- Laughs and celebrates with you during your good times and empathizes with your tough times. Allies are always the first ones to share good news with, the ones who will applaud the loudest at your presentations, and the ones who will be as excited for you as you are for yourself when you accomplish things. And when times aren’t as easy going or successful, your ally is there to listen to your story and to hear you out when you’re feeling down. No matter what, you’ve got someone at your back, good times or bad!
- The person that reminds you that your dreams are valid and you should go for them. Often times in grad school or research, it’s easy to get frustrated. Things won’t work the first time, we won’t make as much progress as we thought we would, we didn’t get enough papers, conference talks, grants, etc. It’s easy to tear yourself down in these situations and start to think that maybe you’re just not cut out for research, or wherever you wanted your own dreams of a career to take you. An ally reminds you that above everything else, you’re you, and that your dreams are never wrong if they’re truly your dreams.
- A person who listens and doesn’t always have a solution or advice, but sometimes just listens. Sometimes people can help us get out of a difficult situation, or know what to say to make us feel better, or know how to fix something, or even just make us smile. And sometimes those things are all hard to do. Sometimes all you can do for your ally, and them for you, is to hear the other person out. This is likely the hardest task for any ally relationship. It can be hard to feel like you can’t do anything, or to feel like you should say something or make a suggestion. A good ally recognizes that sometimes support sometimes comes just from being present, and nothing else.
Where do you find good allies?
Most often, your best allies are your lab mates, office mates, class mates, or colleagues met through other professional/outreach/extracurricular activities. While in the first week of work you may not have been sure if you’d get on well with your immediate lab mates, sometimes allies appear where you least expect them: perhaps you didn’t click with someone right away until you suffered through a really bad talk together, and spent the next hour chatting about all the same mistakes that annoyed you. While research tends to be a very independent day-to-day task, make an effort to step out of your own world and learn about someone else’s. If you don’t have an easily identifiable ally in your own research group, strike up a conversation with someone at seminar, or in the break room, a lunchtime seminar/workshop, or at the PCR machine you’re both waiting on. The key with finding good friends is being open to meeting them and not being overly drawn into your own world for the entire working day as you obsess over data, lab work, and other goings-on in your own little bubble.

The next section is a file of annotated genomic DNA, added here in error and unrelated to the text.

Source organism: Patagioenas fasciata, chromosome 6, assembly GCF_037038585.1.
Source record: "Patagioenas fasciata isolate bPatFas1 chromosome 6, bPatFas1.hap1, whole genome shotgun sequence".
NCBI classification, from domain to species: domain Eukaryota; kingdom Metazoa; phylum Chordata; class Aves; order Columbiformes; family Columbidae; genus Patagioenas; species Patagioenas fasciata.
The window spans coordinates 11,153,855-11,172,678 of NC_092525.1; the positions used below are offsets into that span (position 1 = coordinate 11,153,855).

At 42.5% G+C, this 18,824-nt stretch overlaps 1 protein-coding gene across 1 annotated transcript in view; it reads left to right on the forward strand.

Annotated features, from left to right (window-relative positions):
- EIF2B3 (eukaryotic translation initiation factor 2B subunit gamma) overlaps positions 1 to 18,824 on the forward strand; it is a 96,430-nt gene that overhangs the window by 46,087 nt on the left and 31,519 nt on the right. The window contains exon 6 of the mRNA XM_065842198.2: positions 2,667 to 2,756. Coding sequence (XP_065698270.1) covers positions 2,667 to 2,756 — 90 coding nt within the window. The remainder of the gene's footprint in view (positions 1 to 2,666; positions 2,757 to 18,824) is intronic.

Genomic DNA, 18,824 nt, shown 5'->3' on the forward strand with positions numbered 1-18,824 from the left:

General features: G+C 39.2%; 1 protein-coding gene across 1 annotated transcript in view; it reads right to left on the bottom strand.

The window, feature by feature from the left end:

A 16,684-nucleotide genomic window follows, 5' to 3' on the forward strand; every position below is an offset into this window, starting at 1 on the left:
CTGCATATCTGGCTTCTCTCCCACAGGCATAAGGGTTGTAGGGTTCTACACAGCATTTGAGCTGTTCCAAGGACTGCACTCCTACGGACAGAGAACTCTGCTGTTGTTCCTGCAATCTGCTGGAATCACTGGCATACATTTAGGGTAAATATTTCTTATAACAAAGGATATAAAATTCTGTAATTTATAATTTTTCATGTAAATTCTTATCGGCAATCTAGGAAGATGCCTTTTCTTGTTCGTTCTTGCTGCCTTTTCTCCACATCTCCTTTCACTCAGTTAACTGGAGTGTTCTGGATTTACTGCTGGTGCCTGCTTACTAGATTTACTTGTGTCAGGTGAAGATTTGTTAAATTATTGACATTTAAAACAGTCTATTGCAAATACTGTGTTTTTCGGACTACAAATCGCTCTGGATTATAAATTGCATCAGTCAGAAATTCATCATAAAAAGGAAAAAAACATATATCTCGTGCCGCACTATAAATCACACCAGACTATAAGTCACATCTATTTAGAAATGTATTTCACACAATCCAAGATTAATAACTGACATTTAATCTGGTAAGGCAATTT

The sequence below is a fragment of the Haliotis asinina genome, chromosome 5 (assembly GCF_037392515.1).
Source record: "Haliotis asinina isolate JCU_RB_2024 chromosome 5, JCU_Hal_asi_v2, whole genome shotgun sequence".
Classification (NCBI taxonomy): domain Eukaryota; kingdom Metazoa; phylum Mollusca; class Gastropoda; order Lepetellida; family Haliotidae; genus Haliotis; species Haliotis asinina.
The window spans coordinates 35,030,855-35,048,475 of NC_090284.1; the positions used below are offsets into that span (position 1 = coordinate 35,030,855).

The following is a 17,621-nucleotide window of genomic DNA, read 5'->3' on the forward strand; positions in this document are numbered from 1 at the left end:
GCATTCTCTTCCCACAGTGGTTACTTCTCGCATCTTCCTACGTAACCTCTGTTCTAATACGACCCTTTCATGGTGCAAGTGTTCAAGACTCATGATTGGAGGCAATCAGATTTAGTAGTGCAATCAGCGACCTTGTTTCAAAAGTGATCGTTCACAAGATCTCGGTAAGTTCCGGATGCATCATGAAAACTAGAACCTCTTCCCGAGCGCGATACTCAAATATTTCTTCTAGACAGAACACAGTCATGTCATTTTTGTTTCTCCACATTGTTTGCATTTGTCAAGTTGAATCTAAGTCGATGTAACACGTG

I’m thankful for the many allies I’ve had in my graduate and post-doctoral careers who have become some of the best friends a person could ask for. Looking back on the good and bad moments of any career, my allies were the people who were there to listen, to laugh, to cry, and to complain with, and were the reasons that the day-to-day stresses of research felt manageable instead of insufferable. I’m happy for the people that I’ve shared cheeky Friday afternoon drinks with, espoused similar viewpoints on the mismanagement of scientific research, and most of all the people with a vision and drive to work for a world that is better in some (even small) way than the one we were currently in. As for my allies (both past and present), I can always trust in them to tell me what’s on their mind about an idea or a plan, to hold me back or to push me onward when needed, and to help me keep on dreaming big, no matter what challenges come about.
Research is not an easy gig, but the allies we have can make it seem like we’re not alone. They are there to support, understand, and listen, and should always serve as a reminder that what you’re doing is good and that there’s no reason that you can’t achieve what you set out to do. Now the entourage is almost complete, with only one member remaining: Your sensei. So until we finish our entourage series next week: be sure to tell your research ally thanks for what they’ve done for you, and go out and find some go-to friends if you don’t have one yet. Just be sure you don’t make the ally relationship too formal; if they ask for a signed treaty, retreat!